The Lost Plane of the Sahara
An oil worker in Egypt finds a 70-year-old plane shot down in World War II
PHOTO: Kittyhawks were made in the United States and were popular fighter planes during World War II. (Philip Wallick / Corbis)
MAP: The plane was found in a remote part of the vast Sahara Desert. (Jim McMahon)
Oil worker Jakub Perka was on an expedition in the Sahara Desert in Egypt when he came across a metal object in the sand. It turned out to be a plane flown in World War II that had been lost for 70 years!
Perka found the plane about 200 miles from the nearest town. It was very well-preserved. Dry conditions in the Sahara Desert, which covers much of North Africa, kept the plane safe from severe rusting. In this remote location, no one had disturbed it and most of its instruments remained intact.
The Egyptian military immediately seized the fighter plane’s guns and ammunition, or bullets, for safety reasons. Locals also began stripping the plane for scrap metal.
People who study aviation, or the design and operation of aircraft, are excited about this find. Andy Saunders, an aviation historian, tells British newspaper The Telegraph, “It is a quite incredible time capsule, the aviation equivalent of Tutankhamen’s Tomb.” (Tutankhamen, better known as King Tut, was an ancient Egyptian ruler whose treasure-filled tomb was discovered in 1922.)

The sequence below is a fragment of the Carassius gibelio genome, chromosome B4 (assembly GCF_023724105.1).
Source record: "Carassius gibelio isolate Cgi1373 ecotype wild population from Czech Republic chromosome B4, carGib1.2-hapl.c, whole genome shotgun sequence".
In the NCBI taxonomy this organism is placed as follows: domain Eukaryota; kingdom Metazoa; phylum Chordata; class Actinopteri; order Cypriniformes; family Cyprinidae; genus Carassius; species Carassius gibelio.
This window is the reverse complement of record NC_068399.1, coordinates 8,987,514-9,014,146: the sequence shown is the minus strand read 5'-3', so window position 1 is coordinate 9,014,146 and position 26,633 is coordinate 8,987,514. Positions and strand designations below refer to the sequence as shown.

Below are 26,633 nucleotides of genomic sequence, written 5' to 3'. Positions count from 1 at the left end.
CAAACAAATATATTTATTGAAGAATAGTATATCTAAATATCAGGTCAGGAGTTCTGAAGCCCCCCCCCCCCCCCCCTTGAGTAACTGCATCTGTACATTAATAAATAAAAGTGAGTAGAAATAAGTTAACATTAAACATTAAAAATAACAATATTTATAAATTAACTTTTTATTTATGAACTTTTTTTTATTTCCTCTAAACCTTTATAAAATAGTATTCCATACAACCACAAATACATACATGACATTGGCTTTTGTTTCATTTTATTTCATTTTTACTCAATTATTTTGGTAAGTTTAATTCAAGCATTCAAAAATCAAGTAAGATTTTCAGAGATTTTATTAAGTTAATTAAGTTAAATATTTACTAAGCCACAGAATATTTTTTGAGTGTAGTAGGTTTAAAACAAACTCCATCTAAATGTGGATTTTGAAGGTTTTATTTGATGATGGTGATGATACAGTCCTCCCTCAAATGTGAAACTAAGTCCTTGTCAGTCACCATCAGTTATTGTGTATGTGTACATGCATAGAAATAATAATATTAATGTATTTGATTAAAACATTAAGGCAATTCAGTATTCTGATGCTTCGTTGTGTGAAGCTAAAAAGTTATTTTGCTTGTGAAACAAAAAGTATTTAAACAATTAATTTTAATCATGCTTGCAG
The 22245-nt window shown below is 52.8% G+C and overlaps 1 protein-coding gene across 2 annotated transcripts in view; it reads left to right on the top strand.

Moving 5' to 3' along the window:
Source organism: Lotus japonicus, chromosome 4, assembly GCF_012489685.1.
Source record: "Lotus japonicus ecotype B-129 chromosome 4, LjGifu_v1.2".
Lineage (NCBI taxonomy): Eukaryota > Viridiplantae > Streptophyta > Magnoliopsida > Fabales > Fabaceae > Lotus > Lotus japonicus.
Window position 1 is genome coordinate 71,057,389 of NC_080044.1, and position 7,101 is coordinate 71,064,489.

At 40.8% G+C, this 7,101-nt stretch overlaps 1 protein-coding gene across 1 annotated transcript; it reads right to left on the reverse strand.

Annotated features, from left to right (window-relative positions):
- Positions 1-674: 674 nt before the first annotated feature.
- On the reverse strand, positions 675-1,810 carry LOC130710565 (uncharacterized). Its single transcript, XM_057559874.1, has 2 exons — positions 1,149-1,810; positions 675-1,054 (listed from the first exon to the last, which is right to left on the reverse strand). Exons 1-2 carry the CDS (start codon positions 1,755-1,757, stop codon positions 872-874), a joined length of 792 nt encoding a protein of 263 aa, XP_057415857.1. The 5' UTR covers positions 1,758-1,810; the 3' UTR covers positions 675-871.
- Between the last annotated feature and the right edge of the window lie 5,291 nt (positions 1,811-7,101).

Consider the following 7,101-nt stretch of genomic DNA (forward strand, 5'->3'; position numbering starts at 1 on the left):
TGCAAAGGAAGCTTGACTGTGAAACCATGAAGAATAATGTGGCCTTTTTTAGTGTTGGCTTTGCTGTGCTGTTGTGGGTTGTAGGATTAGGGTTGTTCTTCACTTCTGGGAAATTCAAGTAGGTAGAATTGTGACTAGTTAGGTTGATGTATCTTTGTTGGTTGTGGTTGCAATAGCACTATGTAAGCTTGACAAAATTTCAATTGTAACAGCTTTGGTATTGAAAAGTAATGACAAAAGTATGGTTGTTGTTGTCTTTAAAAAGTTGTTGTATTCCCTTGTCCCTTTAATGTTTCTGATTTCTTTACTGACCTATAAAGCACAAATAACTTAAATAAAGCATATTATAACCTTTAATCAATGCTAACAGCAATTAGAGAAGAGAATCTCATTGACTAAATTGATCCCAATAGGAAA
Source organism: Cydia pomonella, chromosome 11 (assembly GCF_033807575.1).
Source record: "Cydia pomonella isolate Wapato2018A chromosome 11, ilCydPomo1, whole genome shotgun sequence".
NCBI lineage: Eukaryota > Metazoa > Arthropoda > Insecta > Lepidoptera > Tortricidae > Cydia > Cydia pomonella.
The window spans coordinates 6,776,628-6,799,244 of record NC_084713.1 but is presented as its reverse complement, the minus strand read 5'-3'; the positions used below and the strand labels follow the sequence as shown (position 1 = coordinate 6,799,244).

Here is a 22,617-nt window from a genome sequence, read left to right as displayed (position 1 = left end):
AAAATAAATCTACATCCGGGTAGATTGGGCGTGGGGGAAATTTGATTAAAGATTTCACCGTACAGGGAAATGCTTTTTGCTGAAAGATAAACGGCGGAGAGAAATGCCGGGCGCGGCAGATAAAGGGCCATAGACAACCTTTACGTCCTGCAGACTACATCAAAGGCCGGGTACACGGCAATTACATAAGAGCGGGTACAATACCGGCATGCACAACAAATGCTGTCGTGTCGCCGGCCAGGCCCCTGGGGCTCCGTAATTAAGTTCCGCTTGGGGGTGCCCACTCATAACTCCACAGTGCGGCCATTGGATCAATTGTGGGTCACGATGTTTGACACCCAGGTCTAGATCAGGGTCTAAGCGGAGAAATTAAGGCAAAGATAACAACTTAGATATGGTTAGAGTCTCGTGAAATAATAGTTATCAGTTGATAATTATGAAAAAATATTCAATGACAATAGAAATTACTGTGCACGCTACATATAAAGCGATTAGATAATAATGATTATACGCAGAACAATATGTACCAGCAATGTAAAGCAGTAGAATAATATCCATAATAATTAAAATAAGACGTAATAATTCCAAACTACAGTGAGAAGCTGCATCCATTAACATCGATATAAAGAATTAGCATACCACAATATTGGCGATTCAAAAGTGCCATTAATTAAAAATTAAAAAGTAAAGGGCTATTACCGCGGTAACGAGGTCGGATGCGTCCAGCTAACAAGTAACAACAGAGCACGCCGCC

A LINK TO THE PAST
The plane, a Kittyhawk P-40 manufactured in the United States, crashed in June 1942. Some historians speculate it belonged to James “Stocky” Edwards, a Canadian ace pilot who fought for the British Royal Air Force (RAF) in North Africa at the time.
Because Edwards’s plane had been damaged, British Flight Sergeant Dennis Copping was assigned to fly it to another British base in Egypt for repairs. It is likely that Copping went off course and then enemy fire caused the plane to crash. Remains of a makeshift camp near the plane show that Copping survived the crash. But with no one nearby to help him, Copping certainly died in the Sahara.
British officials plan to search the area for Copping’s remains. Historians are asking
the British government to declare the site a “war grave,” and to preserve the plane so it can be put in the RAF museum.